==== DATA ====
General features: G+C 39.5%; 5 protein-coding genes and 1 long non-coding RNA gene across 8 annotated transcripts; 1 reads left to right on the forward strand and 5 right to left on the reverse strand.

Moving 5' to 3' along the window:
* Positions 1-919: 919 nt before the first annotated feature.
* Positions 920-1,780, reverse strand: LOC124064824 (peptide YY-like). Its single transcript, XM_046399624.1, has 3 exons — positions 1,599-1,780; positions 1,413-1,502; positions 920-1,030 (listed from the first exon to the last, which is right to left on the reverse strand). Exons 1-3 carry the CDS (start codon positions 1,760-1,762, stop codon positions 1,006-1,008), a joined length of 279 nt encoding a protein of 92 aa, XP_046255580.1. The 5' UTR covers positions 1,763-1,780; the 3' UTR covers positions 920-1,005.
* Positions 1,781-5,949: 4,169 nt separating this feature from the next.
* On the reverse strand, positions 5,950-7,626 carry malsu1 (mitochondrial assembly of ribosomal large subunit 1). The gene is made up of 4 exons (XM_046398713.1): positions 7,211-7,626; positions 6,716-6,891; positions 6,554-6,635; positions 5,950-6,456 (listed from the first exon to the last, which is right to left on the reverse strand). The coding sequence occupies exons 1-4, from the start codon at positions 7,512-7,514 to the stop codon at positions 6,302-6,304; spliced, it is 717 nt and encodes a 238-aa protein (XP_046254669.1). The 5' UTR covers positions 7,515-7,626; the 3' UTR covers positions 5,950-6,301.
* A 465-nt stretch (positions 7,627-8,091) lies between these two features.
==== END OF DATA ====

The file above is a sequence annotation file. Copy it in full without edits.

General features: G+C 39.5%; 5 protein-coding genes and 1 long non-coding RNA gene across 8 annotated transcripts; 1 reads left to right on the forward strand and 5 right to left on the reverse strand.

Moving 5' to 3' along the window:
* Positions 1-919: 919 nt before the first annotated feature.
* Positions 920-1,780, reverse strand: LOC124064824 (peptide YY-like). Its single transcript, XM_046399624.1, has 3 exons — positions 1,599-1,780; positions 1,413-1,502; positions 920-1,030 (listed from the first exon to the last, which is right to left on the reverse strand). Exons 1-3 carry the CDS (start codon positions 1,760-1,762, stop codon positions 1,006-1,008), a joined length of 279 nt encoding a protein of 92 aa, XP_046255580.1. The 5' UTR covers positions 1,763-1,780; the 3' UTR covers positions 920-1,005.
* Positions 1,781-5,949: 4,169 nt separating this feature from the next.
* On the reverse strand, positions 5,950-7,626 carry malsu1 (mitochondrial assembly of ribosomal large subunit 1). The gene is made up of 4 exons (XM_046398713.1): positions 7,211-7,626; positions 6,716-6,891; positions 6,554-6,635; positions 5,950-6,456 (listed from the first exon to the last, which is right to left on the reverse strand). The coding sequence occupies exons 1-4, from the start codon at positions 7,512-7,514 to the stop codon at positions 6,302-6,304; spliced, it is 717 nt and encodes a 238-aa protein (XP_046254669.1). The 5' UTR covers positions 7,515-7,626; the 3' UTR covers positions 5,950-6,301.
* A 465-nt stretch (positions 7,627-8,091) lies between these two features.